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We understand the mental stress of trading. Here, you can share your trading thoughts with fellow traders or read about futures contracts that you are not trading yet. Useful information on what large bank traders are buying or selling weekly available here.

Commodity Futures Contract

With daily necessities items such as eggs, flour, rice and sugar getting more expensive, it is a good time to learn how to protect your wealth from inflation by learning about commodity futures contract.

What Is A Commodity Futures Contract?

There are 2 types of commodity, soft or hard.

Soft commodities include corn, soybeans, wheat, oats, rough rice, live cattle, lean hog, feeder cattle, lumber, coffee, cocoa, sugar, orange juice, crude palm oil and rubber.

Hard commodities include gold, silver, platinum, palladium, aluiminum, crude oil, natural gas, gasoline.

The differentiation is that soft commodities are grown while hard commodities are mined.

Where Are Commodity Futures Contracts Traded?

Corn, soybeans, wheat, oats and rough rice are traded in the CBOT exchange (Chicago Board of Trade).
Live cattle, lean hog and lumber are traded in the CME exchange (Chicago Mercantile Exchange)
Coffee, cocoa, sugar and orange juice are traded in the ICE exchange (ICE Futures U.S.).

Crude Oil, natural gas and gasoline are traded in the NYMEX exchange (New York Mercantile Exchange).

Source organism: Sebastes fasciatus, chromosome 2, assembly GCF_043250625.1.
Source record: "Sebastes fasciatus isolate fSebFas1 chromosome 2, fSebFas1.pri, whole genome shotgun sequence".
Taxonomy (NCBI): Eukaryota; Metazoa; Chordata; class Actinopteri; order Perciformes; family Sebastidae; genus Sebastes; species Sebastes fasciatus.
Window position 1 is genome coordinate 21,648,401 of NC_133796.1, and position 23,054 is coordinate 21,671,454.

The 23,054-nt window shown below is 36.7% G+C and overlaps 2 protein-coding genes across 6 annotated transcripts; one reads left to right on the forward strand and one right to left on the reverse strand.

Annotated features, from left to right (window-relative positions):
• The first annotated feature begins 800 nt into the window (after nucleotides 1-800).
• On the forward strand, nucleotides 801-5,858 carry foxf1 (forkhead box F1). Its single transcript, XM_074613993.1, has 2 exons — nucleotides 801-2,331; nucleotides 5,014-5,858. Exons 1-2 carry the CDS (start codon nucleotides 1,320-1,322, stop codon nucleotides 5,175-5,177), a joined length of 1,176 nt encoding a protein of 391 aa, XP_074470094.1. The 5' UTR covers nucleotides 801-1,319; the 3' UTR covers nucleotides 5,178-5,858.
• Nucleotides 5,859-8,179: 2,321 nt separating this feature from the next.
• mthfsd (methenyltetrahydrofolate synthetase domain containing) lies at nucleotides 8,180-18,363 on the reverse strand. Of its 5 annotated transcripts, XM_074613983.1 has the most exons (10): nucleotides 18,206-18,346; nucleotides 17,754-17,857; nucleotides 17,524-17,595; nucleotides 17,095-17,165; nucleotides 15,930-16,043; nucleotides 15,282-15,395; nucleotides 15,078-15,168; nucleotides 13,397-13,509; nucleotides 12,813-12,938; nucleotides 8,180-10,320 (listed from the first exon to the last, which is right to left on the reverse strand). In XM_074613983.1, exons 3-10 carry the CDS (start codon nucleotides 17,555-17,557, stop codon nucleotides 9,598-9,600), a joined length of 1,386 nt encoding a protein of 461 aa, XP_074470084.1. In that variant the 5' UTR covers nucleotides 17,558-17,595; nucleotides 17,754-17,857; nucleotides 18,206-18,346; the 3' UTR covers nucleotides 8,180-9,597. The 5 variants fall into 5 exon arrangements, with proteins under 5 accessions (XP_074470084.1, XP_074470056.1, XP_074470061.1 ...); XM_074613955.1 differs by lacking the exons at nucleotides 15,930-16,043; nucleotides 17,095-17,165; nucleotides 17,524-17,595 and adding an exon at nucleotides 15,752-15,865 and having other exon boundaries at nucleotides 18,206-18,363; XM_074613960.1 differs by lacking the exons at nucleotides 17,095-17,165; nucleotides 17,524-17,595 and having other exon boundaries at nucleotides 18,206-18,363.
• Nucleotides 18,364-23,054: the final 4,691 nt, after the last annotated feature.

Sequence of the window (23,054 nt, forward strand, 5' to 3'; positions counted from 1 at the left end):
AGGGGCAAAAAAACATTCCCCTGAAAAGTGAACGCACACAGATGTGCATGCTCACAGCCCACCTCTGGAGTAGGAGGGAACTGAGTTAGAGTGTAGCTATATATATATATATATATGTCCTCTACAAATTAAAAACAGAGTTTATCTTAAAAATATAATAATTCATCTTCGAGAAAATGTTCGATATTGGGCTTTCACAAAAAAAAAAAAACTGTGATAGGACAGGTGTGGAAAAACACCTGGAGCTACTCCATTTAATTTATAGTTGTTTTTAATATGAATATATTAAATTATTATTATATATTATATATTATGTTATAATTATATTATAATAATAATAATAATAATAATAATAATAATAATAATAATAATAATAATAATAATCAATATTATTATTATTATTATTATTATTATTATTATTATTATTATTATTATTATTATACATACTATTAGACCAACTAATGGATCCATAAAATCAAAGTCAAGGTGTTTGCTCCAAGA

Gold, silver and copper are traded in the COMEX exchange (Commodity Exchange Incorporated).
Palladium and platinum are traded in the NYMEX exchange (New York Mercantile Exchange).

It is important to know where the commodities are traded, as we can then refer to the relevant section of the commitment of traders report. The commitment of traders report is published every week and it shows whether the large speculators are buying or selling the related commodity. As going through the various commitment of traders report is tedious, you can use this time-saving COT Report Futures Heatmap.

Crude palm oil is traded in the KLCE exchange in Asia only and not listed in the commitment of traders report.
Rubber is traded in the SICOM exchange in Asia only and not listed in the commitment of traders report.

Seasonal Trends of Commodities

Unlike stocks, commodities are not only driven by market forces, but also by the seasonal demands. For example, in the winter months, there would be a higher demand for heating oil in the colder countries. In India, there is a stronger demand for gold during the festival months. All these will drive up the heating oil and gold commodity futures prices.

As you can see, trading in commodity futures contract can be very profitable if you understand the natural tendency of the seasonal demand and supply.

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